Politics and diplomacy must intervene in a more decisive and credible way, multiplying and strengthening the initiatives launched at international level (UN, EU, G7, G20) to put an end to the war, proposing solutions to stop the conflict and promoting, with the participation of subjects of international law that guarantee neutrality and impartiality, the resumption of the negotiations that have now been interrupted between the two warring states. But these interventions must also be accompanied by demonstrations of support for the Russian people, so that they are not dragged into a war by the current regime, which is severely penalising their economy and destroying their future prospects, in order to avoid resigning themselves to the idea that the conflict in Ukraine cannot be stopped because it is supported, or at least not hindered, by countries that are openly critical of the policy of the United States and NATO. Appeals to all civil society and national, European and international institutions are needed to show solidarity in the defence of the rule of law, the principle of collective responsibility to be shared in order to guarantee the territorial integrity and political independence of any state.

This war situation will not end in the short term and " will have no winners "As Amin Awad, the UN Special Envoy to Ukraine, said on the 100th day of the conflict, it is important that spaces for intervention be opened up by international organisations and states which, because of their history, successes to date and international commitments, have the authority and legitimacy to call for the restoration of peace and to provide international protection in the event of genocide or other massacres or serious human rights violations.


Threats to European security: the role of the EU and France

The EU is certainly one of the most important international bodies. It is the largest financial contributor, together with the Member States, to the general budget of the UN and is the most advanced and democratic regional organisation in the world with a unique institutional governance structure consisting today of 27 Member States that have voluntarily adhered to its operating rules (the acquis communautaire), to its integration model and whose citizens have been electing their representatives to the European Parliament since 1979, which has powers of democratic control over the European institutions and co-decision, with the Council, over almost all areas of EU competence.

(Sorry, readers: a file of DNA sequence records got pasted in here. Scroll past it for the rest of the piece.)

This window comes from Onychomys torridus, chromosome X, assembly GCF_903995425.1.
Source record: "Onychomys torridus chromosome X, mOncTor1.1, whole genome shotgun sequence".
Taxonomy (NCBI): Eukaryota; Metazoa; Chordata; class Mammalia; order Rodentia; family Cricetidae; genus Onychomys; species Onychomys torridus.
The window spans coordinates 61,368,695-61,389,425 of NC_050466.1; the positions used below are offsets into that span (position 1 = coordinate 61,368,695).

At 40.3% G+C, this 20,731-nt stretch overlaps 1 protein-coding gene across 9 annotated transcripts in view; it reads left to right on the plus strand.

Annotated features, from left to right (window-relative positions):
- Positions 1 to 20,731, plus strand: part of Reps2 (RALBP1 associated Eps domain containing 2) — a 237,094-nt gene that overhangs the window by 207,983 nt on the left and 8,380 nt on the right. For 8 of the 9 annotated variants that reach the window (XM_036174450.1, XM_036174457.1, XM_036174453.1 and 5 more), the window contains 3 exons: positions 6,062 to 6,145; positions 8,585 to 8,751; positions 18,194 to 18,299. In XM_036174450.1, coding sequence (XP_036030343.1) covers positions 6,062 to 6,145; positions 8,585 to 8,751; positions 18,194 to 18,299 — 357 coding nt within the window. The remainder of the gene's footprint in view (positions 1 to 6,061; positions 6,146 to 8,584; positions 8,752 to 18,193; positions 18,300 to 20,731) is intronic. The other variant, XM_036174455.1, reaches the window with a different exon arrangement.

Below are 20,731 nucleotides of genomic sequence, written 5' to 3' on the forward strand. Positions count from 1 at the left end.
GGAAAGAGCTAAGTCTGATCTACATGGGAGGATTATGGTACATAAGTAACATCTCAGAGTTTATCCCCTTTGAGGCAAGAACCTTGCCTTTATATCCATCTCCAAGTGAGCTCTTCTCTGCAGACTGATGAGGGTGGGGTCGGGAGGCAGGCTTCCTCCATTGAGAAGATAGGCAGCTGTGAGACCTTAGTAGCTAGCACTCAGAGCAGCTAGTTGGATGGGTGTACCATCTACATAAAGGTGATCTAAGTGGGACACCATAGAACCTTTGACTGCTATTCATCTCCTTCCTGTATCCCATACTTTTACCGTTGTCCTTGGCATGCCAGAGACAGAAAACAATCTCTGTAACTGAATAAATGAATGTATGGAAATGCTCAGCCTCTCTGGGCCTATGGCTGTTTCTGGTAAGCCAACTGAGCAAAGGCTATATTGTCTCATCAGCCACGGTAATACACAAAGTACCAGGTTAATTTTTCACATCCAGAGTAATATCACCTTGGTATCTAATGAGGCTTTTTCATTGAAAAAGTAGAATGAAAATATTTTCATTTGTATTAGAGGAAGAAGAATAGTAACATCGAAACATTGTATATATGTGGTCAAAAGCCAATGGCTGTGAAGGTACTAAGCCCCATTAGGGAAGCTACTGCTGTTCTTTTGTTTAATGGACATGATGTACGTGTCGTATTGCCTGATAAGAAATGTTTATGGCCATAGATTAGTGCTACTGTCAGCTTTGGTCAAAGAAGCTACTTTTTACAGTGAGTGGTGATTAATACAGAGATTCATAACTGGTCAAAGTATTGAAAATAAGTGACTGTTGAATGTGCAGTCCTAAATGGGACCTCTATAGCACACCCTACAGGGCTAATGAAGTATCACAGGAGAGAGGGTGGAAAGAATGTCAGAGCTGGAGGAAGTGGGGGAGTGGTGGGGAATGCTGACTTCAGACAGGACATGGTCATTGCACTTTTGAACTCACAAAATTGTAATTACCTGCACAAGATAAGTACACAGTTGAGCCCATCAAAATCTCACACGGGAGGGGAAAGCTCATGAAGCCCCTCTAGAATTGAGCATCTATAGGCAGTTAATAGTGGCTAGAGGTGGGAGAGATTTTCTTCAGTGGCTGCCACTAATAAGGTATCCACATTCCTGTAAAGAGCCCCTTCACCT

The EU was granted permanent observer status in the General Assembly in 1974 and since 2011 has had the right to speak at the GA, first among other groups present at UN headquarters, and can therefore take steps to take shared action with member states to end the war in Ukraine and restore peace. The same power to intervene in the GA is also granted to the EU institutions - the President of the European Council, the High Representative of the Union for Foreign Affairs and Security Policy, the European Commission and the EU delegation.

The war in Ukraine represents a strong element of instability and a direct threat to the security of the EU, the Member States and the states of the eastern and western neighbourhood, to which a strong and unified response must be made as provided for in the Lisbon Treaty. In the Annual Report 2022, the European Parliament said: " Russia's war of aggression against Ukraine and the Russian Federation's serious and massive violations, war crimes and intentional breaches of human rights and fundamental norms of international law have highlighted the need for stronger, more ambitious, credible, strategic and unified EU action and presence on the world stage"

It is in this role that the EU, in agreement with its institutions and Member States, some of which are directly threatened by the Russian-Ukrainian conflict and in the case of Eastern Europe by Putin's expansionist Russian policy (Moldova, Georgia), can present proposals and amendments to call for a greater commitment to conflict prevention actions and operations pace-keeping and call on the permanent members of the CoS to respect their obligations under the Articles of the Charter (Article 2 paragraph 3 and 4; Article 24 paragraph 1; Article 27 paragraph 3).

Another EU action is to call on the UN General Assembly to forcefully resume the debate on the need to ensure, in particular when the CoS is not in a position to act in accordance with the provisions of Art. 10 and 11 of the Charter, that decisions taken by 2/3 of the Member States, although initially rejected by one or more permanent members of the Security Council, can be reproposed and validated in subsequent resolutions. We refer here in particular to the UN General Assembly resolution of March 2022 which, meeting in emergency session, overwhelmingly condemned the Russian intervention and imposed a cessation of hostilities.